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The Gems On Display In The Louvre

When you plan an itinerary for Paris, at the top of the list of sights-to-see are the Eiffel Tower, the Arc de Triomphe and the Louvre – which is undoubtedly one of the most famous collections of art in the world. Other noteworthy pieces that call the Louvre home are the Winged Victory of Samothrace Liberty Leading the People by ‎Eugène Delacroix and The Raft of the Medusa by Théodore Géricault.

However, there are more things to see in the Louvre than just the Mona Lisa and the Venus de Milo. Some of these treasures are the French crown jewels. According to Wikipedia, the majority of these jewels were sold off in 1885 by the Third French Republic however those that remain are housed in the Galerie d’Apollon, which is a fitting home as the Louvre was once a royal palace.

The Crown Of Louis XV

The crown of Louis XV is the first notable piece from the French crown jewels collection. According to the Louvre, in the middle of the crown is an embroidered satin cap and is encircled with a metal band. From this band come several metal arches which end in a fleur de lis – which was the emblem of the French royal family – at the apex of the crown.

The base of the crown is encrusted in precious stones and the Regent Diamond adorns the front aspect of the crown. It was customary for each French monarch to have their own crown made for them and this beauty was made for Louis XV by Claude Rondé.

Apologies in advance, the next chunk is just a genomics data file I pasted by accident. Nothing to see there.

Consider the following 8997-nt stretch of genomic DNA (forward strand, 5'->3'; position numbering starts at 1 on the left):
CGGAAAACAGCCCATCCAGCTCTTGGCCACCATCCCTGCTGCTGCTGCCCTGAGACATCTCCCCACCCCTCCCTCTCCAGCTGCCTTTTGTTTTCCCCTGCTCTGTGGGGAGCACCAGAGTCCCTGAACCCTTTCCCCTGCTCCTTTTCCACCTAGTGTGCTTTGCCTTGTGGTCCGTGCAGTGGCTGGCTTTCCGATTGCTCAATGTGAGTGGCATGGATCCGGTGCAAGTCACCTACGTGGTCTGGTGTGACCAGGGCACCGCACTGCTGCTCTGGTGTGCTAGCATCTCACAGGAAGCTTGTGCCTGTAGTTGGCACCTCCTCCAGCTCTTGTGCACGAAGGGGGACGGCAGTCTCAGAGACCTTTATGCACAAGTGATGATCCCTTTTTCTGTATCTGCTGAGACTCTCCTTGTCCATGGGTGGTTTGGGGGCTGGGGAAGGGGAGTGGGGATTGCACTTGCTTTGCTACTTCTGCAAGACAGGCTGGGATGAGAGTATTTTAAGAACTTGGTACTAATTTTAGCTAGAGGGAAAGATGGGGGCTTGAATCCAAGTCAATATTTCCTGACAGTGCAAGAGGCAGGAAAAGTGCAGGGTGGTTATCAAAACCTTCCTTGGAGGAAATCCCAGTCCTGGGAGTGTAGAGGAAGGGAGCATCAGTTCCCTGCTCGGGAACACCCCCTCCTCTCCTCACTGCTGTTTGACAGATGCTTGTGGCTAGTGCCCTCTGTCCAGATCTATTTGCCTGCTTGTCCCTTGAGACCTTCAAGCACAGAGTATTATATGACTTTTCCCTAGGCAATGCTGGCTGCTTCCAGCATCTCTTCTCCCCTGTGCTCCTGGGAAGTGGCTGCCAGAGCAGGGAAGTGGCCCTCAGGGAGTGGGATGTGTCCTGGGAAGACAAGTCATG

Empress Eugénie’s Crown

Empress Eugénie was married to Napoleon and had a significant influence on her husband’s foreign policy. For the Paris Universal Exposition in 1885, Napoleon decided to have the Crown Diamonds reset for her in a crown.

The shape of the crown follows the shape of many other imperial crowns and is reported to contain 2 480 diamonds as well as 56 emeralds. The arches which extend from the base of the crown towards the apex are made from chased gold and was made by Alexandre-Gabriel Lemonnier as well as J.P. Maheu.

Bracelets For The Duchess Of Angoulême

Louis XVIII took the crown jewels with him when he went into exile and when he returned, he ordered that the former empress of France’s parure – which is a collection of jewellery – be reworked into a more modern style.

The result is the bracelets which were made for the Duchess of Angoulême. These bracelets are made of 24 oval rubies which are surrounded by 356 round brilliants. The rubies are interspersed by diamonds which sets off their brilliant red colour.

With more than 38 000 objects on display – from paintings to sculptures and everything in between – the Louvre is the world’s largest collection of art and it offers plenty of great entertainment options. It’s impossible to see everything in the Louvre in one visit. If you spend just 30 seconds in front of each piece, it will take you 100 days to see the whole collection! So, next time you’re in Paris stop in for a visit – even if it’s to see just a fraction of what’s on display.